December, 2013: Reese is still feeling fine-- she has a huge appetite and is playing nonstop!  However, her lympg nodes in her neck are still large and it sometimes chokes her up.  The vet prescribes steroids to take the swelling down.  However, the steroids lower her immune system and, when we are visiting relatives in Kentucky, she develops a nasty urinary track infection.  We go to the local vet who scolds me for what he calls "neglecting" my dog, who he says obviously is dying.  He mentions low-grade lymphoma, which I had never heard of before.  Essentially, I am grateful to this vet for informing me about this condition but I am disgusted by his lack of professionalism and empathy (he tells me that I need to realize that "this is just a dog").  I start doing my research and realize that it is very likely Reese has low-grade lymphoma.  However, in January I start on a month-long interview process across the country-- I plan to have a biopsy done in early February when Reese returns to my care.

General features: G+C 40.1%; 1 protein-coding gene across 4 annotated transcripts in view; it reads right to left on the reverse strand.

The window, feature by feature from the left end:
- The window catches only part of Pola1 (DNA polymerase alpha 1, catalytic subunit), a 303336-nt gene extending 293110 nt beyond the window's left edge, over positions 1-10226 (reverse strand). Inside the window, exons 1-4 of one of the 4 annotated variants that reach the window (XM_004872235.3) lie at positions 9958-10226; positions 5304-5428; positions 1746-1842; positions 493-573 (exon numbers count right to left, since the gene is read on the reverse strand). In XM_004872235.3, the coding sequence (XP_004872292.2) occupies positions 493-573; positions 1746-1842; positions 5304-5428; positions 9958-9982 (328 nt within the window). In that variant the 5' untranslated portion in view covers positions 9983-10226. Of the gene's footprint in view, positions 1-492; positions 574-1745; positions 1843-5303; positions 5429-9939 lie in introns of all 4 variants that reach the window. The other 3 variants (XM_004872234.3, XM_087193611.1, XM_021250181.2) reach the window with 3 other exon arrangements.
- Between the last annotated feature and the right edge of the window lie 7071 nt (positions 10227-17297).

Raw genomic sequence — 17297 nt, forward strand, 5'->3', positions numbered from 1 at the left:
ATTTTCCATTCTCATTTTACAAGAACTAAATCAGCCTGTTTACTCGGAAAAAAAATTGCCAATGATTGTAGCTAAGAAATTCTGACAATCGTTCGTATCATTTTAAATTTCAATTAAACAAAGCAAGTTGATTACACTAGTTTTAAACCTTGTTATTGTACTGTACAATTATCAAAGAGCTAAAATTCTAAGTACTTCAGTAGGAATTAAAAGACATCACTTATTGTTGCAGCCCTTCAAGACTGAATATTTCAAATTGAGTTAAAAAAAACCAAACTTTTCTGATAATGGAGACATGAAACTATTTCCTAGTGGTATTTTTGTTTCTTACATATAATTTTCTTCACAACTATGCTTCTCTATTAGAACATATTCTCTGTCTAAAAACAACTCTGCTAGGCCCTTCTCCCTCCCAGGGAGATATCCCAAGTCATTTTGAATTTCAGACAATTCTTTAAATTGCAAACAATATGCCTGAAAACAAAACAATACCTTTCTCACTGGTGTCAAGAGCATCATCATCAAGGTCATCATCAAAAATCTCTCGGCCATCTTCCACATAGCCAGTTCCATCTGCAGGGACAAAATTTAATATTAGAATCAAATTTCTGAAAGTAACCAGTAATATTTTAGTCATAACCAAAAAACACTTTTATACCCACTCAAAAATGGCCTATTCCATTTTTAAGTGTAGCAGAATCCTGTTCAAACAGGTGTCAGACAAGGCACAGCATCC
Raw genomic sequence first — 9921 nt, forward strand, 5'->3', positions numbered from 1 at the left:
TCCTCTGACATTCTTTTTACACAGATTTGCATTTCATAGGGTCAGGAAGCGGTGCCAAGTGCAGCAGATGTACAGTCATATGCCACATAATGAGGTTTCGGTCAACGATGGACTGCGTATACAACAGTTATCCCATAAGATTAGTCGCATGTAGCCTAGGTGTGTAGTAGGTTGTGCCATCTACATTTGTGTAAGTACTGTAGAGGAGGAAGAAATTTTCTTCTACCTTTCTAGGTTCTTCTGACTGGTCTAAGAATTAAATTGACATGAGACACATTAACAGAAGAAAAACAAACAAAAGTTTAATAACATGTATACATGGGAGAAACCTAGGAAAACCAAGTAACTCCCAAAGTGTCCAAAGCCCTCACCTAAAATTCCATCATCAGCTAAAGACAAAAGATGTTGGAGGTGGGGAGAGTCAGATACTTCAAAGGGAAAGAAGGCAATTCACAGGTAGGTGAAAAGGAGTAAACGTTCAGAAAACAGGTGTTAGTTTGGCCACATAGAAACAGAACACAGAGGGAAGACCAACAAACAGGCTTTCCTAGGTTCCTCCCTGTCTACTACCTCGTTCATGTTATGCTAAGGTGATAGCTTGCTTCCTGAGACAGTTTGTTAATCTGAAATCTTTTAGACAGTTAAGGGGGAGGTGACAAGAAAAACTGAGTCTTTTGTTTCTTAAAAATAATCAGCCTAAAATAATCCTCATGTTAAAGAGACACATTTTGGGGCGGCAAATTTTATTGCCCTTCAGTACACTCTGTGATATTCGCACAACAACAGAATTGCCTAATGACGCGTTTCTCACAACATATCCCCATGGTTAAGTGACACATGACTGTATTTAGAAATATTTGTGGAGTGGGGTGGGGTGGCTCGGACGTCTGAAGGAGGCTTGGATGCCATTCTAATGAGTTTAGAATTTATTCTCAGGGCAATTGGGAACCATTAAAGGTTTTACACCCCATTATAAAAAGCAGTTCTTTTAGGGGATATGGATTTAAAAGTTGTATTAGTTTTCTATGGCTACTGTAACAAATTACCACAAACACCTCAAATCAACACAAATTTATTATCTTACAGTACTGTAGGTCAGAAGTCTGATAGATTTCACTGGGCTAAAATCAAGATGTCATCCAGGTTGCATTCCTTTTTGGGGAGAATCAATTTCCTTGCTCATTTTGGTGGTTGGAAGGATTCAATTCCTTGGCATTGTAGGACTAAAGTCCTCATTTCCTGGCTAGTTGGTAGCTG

FYI-- she was wearing a shirt to protect her stitches.
February, 2014: I schedule a biopsy with my (trusted) regular vet.  He also does a full blood panel and even performs a culture on a lymph node that was excised yet found to be pus-filled (ew, I know).  One week later, I get the results back-- it is low-grade, small cell lymphoma. I cry forever, but immediately take her to see a highly-referred canine oncologist.  We also receive word that Reese has T-cell lymphoma, which is the best prognosis regarding low-grade lymphomas.  She could live many, many years without treatment-- there is a strong possibility that she won't even die from this, as it is THAT slow growing!